S&P Dow Jones Indices has been the de facto scorekeeper of the ongoing active versus passive debate since the first publication of the S&P Indices Versus Active (SPIVA) U.S. Scorecard in 2002. The SPIVA South Africa Scorecard measures the performance of actively managed South African equity and fixed income funds denominated in South African rands (ZAR) against their respective benchmark indices over six-month and one-, three-, and five-year investment horizons.
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MID-YEAR 2020 HIGHLIGHTS
South African Equity
Over 73% of South African Equity funds underperformed the S&P South Africa 50 over the first six months of the year. Comparing the same funds with a broader benchmark, namely the S&P South Africa Domestic Shareholder Weighted (DSW) Capped Index, only 36% of funds underperformed.
The contrast in fortunes of the two benchmarks continued to highlight the relative strength of South African large-cap stocks when compared with small and mid caps. The large-cap benchmark, the S&P South Africa 50, returned 4.5% more in the first six months of 2020 than South African Equity funds measured on an asset-weighted basis. This large-cap benchmark dominance is also reflected over the five-year period, when 95% of South African Equity funds underperformed. On an asset-weighted basis, these funds underperformed by 3.3% annually.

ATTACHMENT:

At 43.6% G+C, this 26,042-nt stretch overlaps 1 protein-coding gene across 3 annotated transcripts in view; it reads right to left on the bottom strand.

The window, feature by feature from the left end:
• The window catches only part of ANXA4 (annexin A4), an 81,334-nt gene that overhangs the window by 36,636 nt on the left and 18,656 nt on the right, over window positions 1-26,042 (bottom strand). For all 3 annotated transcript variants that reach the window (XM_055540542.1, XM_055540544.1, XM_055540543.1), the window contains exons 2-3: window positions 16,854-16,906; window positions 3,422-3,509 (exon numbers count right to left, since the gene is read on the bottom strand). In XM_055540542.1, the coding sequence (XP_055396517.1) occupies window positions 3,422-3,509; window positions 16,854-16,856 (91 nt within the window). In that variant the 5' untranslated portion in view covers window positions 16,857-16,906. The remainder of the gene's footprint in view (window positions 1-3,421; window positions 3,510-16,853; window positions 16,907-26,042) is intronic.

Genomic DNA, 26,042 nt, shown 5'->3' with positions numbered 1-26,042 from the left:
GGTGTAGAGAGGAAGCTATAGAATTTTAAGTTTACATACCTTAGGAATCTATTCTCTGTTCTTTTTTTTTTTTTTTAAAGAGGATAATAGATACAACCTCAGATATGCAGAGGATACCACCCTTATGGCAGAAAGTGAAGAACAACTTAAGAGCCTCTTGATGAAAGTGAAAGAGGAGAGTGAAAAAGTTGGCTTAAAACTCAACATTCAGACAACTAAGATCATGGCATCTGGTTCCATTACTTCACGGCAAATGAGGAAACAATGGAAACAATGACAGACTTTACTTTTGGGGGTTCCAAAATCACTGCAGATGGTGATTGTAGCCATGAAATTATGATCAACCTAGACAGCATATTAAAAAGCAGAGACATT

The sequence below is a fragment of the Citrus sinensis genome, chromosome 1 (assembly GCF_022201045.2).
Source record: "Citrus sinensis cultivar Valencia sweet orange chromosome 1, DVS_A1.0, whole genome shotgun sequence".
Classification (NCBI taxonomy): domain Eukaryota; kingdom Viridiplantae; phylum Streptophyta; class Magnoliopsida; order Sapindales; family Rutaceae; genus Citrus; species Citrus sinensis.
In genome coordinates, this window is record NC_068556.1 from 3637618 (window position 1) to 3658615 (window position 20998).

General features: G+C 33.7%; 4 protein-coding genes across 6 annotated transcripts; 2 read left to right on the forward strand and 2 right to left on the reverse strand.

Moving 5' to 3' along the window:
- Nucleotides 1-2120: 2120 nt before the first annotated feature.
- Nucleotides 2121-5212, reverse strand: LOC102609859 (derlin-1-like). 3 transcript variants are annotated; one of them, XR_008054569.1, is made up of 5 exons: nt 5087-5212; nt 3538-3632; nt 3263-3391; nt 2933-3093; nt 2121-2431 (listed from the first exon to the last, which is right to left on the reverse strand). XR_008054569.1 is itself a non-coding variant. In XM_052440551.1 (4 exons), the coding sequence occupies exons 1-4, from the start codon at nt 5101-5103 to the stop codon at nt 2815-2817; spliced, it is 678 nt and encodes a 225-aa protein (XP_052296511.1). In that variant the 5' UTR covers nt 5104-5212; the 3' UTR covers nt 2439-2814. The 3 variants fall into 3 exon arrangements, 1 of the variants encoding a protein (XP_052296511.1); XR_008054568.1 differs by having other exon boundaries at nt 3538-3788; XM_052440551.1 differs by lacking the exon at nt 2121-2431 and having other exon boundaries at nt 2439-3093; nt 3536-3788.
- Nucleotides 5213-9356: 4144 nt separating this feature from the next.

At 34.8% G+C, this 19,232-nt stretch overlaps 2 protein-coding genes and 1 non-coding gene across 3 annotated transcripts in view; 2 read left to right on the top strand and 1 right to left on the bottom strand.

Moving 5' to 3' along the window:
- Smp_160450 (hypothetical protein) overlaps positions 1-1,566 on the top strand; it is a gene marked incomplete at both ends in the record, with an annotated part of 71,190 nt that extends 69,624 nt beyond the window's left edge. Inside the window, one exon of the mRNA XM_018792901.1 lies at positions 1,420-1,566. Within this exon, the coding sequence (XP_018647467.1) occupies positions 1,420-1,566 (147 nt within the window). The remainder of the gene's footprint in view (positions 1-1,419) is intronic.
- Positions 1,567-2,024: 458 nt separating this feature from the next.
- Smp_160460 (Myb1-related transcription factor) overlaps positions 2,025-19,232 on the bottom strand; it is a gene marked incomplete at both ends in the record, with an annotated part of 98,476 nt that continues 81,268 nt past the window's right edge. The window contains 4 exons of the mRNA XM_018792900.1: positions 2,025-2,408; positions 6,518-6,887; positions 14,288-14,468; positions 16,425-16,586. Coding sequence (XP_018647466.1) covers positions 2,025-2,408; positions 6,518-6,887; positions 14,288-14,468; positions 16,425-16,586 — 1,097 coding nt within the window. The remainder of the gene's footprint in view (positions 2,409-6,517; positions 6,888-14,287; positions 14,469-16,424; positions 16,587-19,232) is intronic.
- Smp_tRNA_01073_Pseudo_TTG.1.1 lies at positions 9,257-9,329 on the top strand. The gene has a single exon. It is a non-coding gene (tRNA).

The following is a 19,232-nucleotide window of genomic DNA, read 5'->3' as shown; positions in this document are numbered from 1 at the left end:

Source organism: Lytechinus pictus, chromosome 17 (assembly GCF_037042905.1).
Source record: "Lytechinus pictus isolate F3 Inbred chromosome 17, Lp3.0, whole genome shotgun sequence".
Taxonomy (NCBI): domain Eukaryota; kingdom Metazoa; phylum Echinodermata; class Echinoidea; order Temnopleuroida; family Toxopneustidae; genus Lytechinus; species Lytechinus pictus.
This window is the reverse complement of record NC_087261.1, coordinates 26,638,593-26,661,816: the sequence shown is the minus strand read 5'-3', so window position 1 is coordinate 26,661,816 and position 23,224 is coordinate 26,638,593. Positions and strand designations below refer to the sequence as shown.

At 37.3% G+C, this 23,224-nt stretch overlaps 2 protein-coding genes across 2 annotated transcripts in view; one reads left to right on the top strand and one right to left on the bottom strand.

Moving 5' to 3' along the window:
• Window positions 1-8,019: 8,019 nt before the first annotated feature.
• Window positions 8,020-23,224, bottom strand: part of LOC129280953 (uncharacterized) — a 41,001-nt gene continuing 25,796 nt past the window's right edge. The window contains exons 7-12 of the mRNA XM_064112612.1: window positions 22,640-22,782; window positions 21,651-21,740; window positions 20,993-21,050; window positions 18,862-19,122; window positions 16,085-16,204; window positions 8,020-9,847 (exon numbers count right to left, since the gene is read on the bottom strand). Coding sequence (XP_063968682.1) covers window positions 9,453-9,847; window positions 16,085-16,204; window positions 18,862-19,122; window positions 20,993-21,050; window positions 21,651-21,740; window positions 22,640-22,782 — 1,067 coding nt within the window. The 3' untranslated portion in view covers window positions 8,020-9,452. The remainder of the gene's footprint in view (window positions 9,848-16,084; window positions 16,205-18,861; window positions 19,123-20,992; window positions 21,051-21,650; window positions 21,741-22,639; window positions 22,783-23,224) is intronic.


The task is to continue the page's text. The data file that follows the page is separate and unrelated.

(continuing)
Fiscal stimulus was passed in April 2020 to help stave off the threat of a deepening economic contraction and interest rates were slashed by 2.75%. Despite these efforts to spur the economy, South African Equity funds struggled to recover from the COVID-19-related drawdowns of 2020. The 75th percentile of South African Equity funds was 3.9% lower over the first six months of the year.
The interquartile range, the difference between the first quartile and third quartile in Report 5, highlights the dispersion in performance considerably widened for South African Equity funds. During the first six months of 2020, the spread was 7.7% compared with 3.5% over the five-year period—showcasing that volatile markets affected performance dispersion for equity funds.
The continued weakening of the South African rand versus other major currencies helped Global Equity funds return an impressive14.8% over the six-month period on an asset-weighted basis. Despite this, 68% of Global Equity funds failed to keep pace with the S&P Global 1200 over the first six months of the year. This figure increased to 90% when measured over the five-year period. On an asset-weighted basis, Global Equity funds were 2% below the benchmark over the six-month period and 2.6% worse off over the five-year period.
Over the first six months of 2020, 31% of funds in the Diversified/Aggregate Bond category failed to beat the S&P South Africa Sovereign Bond 1+ Year Index. The same funds outperformed the benchmark by 1.2% on an asset-weighted basis. When extended to the five-year period, 49% of funds underperformed the benchmark.
In the Short-Term Bond fund category, 54% of managers were unable to outperform the South Africa Short Term Fixed Interest (STeFI) Composite over the first six months of the year. When compared with the longer-term five-year period, when 85% of funds outperformed the benchmark, it becomes clear that Short-Term Bond managers struggled to capitalize on the increased volatility and difficult market conditions brought on by the global COVID-19 pandemic.
Comparing fixed income and equity funds, the H1 2020 market turmoil took a greater toll on the latter. Except for the S&P South Africa 50, the gains over the five-year period were completely eroded by the global COVID-19 crisis, whereas both the fixed income benchmarks and average fund managed to keep their head above water during the first six months of 2020.